Written by Harry Roberts on CSS Wizardry.
I seem to be doing a lot of these types of posts lately–responses to other articles. Today’s is about an article pointed out to me by a friend and ex-colleague. The article deals with an interesting new way to combat form spam by hiding a form field from human sight, and working on the premise that a spam-bot (devoid of ‘human sight’) will continue to fill this field in, thus identifying it as being spam.
The more astute among you will have already spotted the flaw. Is it just spam-bots that can’t see? Nope, exactly.
Screen-reader users can’t see this form field in much the same way a spam-bot can’t. Their screen-reader will read out the field’s label and prompt them to fill it in.
The issue here is that humans aren’t meant to know about this field, and anyone filling it in will flag their submission up (incorrectly) as being spam.
A way round this might be to label the field as ‘Hey humans, do not put your email address in here!’ and hope that they’ll not be too confused by it, but that’s unlikely because it’s nothing but confusing. We also have to assume here that not all screen-readers will ignore content with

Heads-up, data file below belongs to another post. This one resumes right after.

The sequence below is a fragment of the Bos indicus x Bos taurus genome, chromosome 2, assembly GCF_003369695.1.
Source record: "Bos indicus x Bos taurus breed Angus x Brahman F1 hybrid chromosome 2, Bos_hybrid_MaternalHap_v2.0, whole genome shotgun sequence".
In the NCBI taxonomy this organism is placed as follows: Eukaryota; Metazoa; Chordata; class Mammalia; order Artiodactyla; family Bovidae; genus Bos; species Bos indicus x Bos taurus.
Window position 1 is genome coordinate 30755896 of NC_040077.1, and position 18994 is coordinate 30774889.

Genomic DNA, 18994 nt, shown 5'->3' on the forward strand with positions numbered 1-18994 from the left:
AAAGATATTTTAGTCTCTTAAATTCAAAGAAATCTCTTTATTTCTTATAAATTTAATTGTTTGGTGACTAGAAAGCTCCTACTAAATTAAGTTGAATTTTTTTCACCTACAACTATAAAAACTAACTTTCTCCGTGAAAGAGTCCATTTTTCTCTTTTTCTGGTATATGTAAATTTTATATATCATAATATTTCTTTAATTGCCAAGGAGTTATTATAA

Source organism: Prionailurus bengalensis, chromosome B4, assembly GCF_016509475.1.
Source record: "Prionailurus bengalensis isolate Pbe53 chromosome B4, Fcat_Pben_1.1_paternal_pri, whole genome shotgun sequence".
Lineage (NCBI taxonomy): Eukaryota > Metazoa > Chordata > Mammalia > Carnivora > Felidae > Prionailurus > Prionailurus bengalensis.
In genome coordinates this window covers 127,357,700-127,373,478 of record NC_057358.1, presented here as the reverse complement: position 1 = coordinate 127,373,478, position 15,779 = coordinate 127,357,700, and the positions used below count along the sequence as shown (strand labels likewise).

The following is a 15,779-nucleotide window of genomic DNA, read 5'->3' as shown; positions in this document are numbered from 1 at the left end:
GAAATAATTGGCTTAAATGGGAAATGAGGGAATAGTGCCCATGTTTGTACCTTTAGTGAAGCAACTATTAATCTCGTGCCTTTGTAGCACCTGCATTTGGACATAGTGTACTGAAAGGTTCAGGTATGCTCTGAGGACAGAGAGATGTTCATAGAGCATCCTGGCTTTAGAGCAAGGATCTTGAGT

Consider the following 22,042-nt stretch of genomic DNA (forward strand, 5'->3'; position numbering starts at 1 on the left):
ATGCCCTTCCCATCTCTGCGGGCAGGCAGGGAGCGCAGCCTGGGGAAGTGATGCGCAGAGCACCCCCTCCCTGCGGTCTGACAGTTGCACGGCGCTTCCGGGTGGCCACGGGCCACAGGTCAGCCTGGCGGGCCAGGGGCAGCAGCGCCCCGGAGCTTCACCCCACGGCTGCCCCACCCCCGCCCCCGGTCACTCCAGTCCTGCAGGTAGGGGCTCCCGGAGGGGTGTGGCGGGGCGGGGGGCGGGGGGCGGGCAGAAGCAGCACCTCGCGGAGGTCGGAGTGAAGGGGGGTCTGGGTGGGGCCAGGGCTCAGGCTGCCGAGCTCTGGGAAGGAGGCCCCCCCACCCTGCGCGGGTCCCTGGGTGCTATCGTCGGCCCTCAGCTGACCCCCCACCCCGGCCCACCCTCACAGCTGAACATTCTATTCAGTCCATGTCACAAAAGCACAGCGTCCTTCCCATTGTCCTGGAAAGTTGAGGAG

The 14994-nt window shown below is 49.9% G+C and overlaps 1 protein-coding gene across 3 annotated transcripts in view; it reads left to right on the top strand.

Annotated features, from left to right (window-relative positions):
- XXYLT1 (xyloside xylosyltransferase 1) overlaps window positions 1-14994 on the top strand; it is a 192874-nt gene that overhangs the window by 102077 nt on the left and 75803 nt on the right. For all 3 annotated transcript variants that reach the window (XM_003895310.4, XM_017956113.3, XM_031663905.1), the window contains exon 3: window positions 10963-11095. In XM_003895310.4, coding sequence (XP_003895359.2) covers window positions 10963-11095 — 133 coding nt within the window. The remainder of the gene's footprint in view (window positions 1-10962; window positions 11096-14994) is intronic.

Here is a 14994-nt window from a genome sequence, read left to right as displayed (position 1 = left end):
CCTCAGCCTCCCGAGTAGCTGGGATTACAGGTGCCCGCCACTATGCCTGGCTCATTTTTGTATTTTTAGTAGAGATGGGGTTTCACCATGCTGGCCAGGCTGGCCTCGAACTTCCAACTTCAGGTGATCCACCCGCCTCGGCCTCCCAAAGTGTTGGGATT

display:none; applied to it.
An interesting idea, but pretty inaccessible to a small minority of users. And users are more important than a lack-of-spam.
Hi there, I’m Harry. I am an award-winning Consultant Web Performance Engineer, designer, developer, writer, and speaker from the UK. I write, Tweet, speak, and share code about measuring and improving site-speed. You should hire me.
I am available for hire to consult, advise, and develop with passionate product teams across the globe.
I specialise in large, product-based projects where performance, scalability, and maintainability are paramount.